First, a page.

YOUNG people are very impressionable.
They learn the good or the bad, the acceptable or the objectionable, the excellent or the abhorrent from adults.
The saying “Like father, like son”, aptly captures this, meaning a son’s character or behaviour can be expected to resemble that of his father. And youngsters are quick learners because of youthful over-enthusiasm. They will make sure that they don’t miss a thing.
So, it was not surprising, but disappointing, to read a report in yesterday’s issue of NewsDay that youths have jumped on the bandwagon of corruption.
It’s not surprising that they have cottoned onto these bad habits. Corruption has spread like wildfire.
We are teaching youths the wrong values. That you can lie, cheat and bribe your way to the top. That diligence and conscientiousness are of no value whatsoever.
The report, under the headline Corrupt youths buy drivers’ licences, exam passes, revealed that youths in Zimbabwe are involved in corruption to the extent of paying bribes to get licences, degrees and other basic services which are their constitutional right such as being issued passports.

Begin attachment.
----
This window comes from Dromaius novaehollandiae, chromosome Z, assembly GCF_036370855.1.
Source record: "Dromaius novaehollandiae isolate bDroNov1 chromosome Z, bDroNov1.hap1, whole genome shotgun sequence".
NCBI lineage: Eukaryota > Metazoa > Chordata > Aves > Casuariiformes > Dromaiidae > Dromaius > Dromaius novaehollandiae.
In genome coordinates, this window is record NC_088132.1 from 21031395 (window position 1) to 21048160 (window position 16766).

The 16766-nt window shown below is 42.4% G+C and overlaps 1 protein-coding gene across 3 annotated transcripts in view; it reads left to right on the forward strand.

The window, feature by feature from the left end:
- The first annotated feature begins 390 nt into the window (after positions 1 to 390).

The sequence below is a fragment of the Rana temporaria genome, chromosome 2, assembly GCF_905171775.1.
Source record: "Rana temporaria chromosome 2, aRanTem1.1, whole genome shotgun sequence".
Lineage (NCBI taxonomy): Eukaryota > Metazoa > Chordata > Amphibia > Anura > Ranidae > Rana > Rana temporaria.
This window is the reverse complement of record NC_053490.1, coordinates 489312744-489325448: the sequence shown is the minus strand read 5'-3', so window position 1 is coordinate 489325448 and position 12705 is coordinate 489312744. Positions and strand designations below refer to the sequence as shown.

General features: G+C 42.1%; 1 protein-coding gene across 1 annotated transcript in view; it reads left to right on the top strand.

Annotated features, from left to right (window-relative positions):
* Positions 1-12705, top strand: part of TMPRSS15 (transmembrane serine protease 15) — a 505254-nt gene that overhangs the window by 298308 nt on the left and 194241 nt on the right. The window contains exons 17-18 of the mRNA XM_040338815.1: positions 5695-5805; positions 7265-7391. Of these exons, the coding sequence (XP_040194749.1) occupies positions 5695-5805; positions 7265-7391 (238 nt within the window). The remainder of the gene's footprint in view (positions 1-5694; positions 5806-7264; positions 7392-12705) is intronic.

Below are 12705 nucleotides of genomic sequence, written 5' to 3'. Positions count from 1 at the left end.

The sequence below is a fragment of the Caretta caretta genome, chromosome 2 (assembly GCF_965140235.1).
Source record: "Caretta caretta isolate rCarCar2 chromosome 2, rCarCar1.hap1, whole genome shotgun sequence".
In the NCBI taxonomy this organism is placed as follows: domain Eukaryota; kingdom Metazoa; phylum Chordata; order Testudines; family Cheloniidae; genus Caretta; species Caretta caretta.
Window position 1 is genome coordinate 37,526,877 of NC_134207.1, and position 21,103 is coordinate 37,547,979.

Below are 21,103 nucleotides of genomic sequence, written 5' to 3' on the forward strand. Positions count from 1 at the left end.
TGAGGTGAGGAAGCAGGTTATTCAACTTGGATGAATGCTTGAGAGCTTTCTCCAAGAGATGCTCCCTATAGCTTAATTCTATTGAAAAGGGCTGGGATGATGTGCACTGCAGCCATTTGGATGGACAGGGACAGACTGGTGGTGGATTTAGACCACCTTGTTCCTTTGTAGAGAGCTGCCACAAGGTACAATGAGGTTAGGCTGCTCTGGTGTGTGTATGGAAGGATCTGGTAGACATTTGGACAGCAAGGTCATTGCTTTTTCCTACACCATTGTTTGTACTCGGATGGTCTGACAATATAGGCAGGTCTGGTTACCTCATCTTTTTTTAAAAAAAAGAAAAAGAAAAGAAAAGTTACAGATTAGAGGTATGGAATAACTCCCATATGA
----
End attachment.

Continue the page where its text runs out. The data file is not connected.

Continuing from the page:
“Some of the students interviewed said there were degrees which they termed ‘STDs’ (sexually transmitted degrees) because some unscrupulous lecturers sexually manipulated girls to make them pass even if they were academically challenged,” the report read.
It’s now a society of chancers and masqueraders, made worse by the recent controversy over PhDs being awarded on alleged grounds of being highly connected instead of on meritorious
This is what Zimbabwe has become. This is worlds away from the puritan mantras of scientific socialism which the nation was being fed on in the years soon after independence.
Some of the young people of today know nothing about the good values of honesty and hard work because they have not seen such since they were born.
What they see most of the time is patronage, especially of the political kind. What many of them are familiar with is pulling strings.
The gravy train is now rolling and ruling, with young people enmeshed in activities with sources of income that require little effort while yielding considerable profit; that do not add anything to the productive value chain.
This handing-over of corruption is a shameful bequeathment to future generations.
Youths should have a bequeathment/ilifa/nhaka of respect for hard work, honesty and integrity, but there are hardly any role models for them.
Can you really blame them? No!
The blame lies squarely on those corrupting them with power and money.